The prospects for the proposed Murray Darling Medical School (MDMS) have been boosted by the recent visit by federal parliamentarians to Charles Sturt University (CSU) in Orange.
CSU Vice-Chancellor Professor Andrew Vann (pictured) welcomed the positive engagement from Assistant Minister for Rural Health, the Hon David Gillespie MP, and Member for Calare, Mr Andrew Gee MP, during the recent visit.
"I thank the Minister and Mr Gee for their visit, and I'm optimistic that common sense will prevail, and the MDMS will be delivered," Professor Vann said.
"The visit again demonstrated the University's capacity to deliver doctors for the bush, as we have with a wide variety of allied health professions over recent decades," Professor Vann added.
The Minister's visit follows his current review of Australia's 20 year-old policy regime concerning increasing the number of Australian medical graduates working in rural and regional Australia.
"The Minister's Discussion Paper acknowledged that, after 20 years of the current policy, projections show an oversupply of doctors in major cities, yet continued critical shortages for rural and regional communities," Professor Vann stated.
"I believe the Minister can see that old policies are not working and that our MDMS proposal offers a practical way forward to address the problem," he added.
In 2014 Health Workforce Australia (HWA) concluded geographic maldistribution of doctors continues and that 'the gap between inner metropolitan areas and the rest of Australia has widened further'.
In CSU's joint submission with La Trobe University to the Minister's review, we demonstrated that delivery of medical education in major cities, with periods of rural exposure for medical students, has failed to significantly increase rural medical career intention or rural practice outcomes.
"Nationally, the data shows that rural career intention declined from 20 to 23 per cent between 2005-12 at commencement, to 15 to 18 per cent between 2010-15 at graduation – the opposite of what current policies were intended to achieve," Professor Vann said.
"This is the result of the attitudes towards rural practice and life circumstances formed during undergraduate education in the current system, not a lack of rural medical training places.
"Over the last 20 years, new research on rural recruitment and retention confirms that rural medical schools that provide rural students with undergraduate and postgraduate education and training in rural areas are the most effective solution for growing the rural medical workforce," Professor Vann added.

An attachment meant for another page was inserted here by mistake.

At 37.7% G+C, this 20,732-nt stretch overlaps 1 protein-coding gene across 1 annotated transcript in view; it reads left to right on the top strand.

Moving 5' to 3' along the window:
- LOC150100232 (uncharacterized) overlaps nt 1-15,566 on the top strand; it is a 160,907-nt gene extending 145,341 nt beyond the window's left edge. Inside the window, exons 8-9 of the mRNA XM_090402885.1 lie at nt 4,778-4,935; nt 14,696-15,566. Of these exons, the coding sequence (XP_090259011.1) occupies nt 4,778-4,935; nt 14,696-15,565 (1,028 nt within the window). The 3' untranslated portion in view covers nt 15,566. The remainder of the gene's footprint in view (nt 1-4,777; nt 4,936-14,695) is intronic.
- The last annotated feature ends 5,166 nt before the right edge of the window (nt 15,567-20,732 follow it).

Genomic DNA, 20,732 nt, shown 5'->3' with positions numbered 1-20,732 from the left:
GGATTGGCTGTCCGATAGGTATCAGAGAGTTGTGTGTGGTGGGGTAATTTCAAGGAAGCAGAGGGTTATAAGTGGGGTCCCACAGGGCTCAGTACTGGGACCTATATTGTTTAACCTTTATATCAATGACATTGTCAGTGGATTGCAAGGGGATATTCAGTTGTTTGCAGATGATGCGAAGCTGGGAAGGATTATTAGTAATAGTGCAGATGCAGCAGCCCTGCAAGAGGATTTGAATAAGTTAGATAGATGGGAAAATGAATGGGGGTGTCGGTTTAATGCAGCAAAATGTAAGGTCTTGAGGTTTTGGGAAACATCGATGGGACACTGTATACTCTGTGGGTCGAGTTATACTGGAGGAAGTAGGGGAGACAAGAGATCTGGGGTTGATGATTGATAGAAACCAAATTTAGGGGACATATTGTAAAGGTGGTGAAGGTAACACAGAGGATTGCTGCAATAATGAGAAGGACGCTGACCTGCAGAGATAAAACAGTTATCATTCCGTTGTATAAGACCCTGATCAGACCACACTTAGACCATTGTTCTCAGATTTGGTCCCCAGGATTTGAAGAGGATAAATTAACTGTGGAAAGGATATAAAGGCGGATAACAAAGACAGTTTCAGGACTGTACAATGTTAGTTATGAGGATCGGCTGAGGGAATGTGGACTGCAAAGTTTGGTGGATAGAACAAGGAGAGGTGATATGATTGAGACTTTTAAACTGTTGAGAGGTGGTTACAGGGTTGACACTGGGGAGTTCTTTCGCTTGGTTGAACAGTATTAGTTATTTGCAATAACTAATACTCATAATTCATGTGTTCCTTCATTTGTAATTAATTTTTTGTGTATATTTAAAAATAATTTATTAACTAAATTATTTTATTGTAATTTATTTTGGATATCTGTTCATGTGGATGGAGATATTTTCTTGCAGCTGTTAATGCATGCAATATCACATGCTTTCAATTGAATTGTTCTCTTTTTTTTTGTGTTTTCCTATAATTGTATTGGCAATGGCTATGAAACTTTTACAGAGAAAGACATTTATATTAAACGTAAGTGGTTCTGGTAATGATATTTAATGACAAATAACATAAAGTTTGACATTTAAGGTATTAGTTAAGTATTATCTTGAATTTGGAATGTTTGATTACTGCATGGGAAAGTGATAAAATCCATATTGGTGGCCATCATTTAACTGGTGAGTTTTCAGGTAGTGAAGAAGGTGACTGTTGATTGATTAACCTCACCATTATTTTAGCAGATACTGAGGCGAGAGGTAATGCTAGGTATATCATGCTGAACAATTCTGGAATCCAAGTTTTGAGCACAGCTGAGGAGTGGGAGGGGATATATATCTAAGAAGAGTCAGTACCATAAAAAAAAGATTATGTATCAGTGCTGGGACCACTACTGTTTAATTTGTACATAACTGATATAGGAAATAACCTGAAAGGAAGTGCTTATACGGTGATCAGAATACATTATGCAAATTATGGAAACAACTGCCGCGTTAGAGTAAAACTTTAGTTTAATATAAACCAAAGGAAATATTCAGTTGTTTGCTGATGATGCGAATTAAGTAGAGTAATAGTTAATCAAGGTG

Reflecting on these studies (examples included below) Professor Vann said the last 20 years has shown that dedicated, region-specific rural medical schools ─ such as the MDMS ─ are required if we are to address the ongoing critical shortage of rural doctors.
"This is also what rural communities want – a local medical school that they can be involved with, where their kids, rural kids, can go to become rural doctors," Professor Vann said.
"After 20 years, there is a unique opportunity to evolve our approach to rural medical education and training based on the success of regional and rural universities and medical schools, in growing the rural health and medical workforce.
"I urge the Minister and the Australian Government to expedite this common sense solution to the abiding problem of rural doctor shortages and facilitate the establishment of the Murray Darling Medical School."
Media contact: Bruce Andrews, (02) 6338 6084
Contact CSU Media to arrange interviews with Professor Andrew Vann.
The parliamentarians visited CSU in Orange on Monday 20 February.
Example 1: In Australia a study found a total of 51 per cent of James Cook University (JCU) PGY-1 medical graduates (interns) between 2006-13 were practicing in Townsville, Cairns, Mackay or Darwin Health Service Districts (HSD). Four to nine years after graduation 34 per cent of graduates were still working as doctors in Townsville, Cairns, Mackay or Darwin HSD (note, this does not include graduates working in other rural and regional areas). JCU students from outer regional and remote areas were 4.8 times and 9.5 times more likely respectively to be working rurally, compared to metropolitan students.
Example 2: At the rural Northern Ontario Medical School (NOSM) in Canada, 94 per cent of medical graduates who had completed their undergraduate or postgraduate training at NOSM were working as GPs in northern Ontario. Among those 27 per cent were working in rural areas. The study found that completing both undergraduate and postgraduate training at NOSM predicted practising in rural and northern Ontario locations with odds ratios of 4.06 to 48.62 times.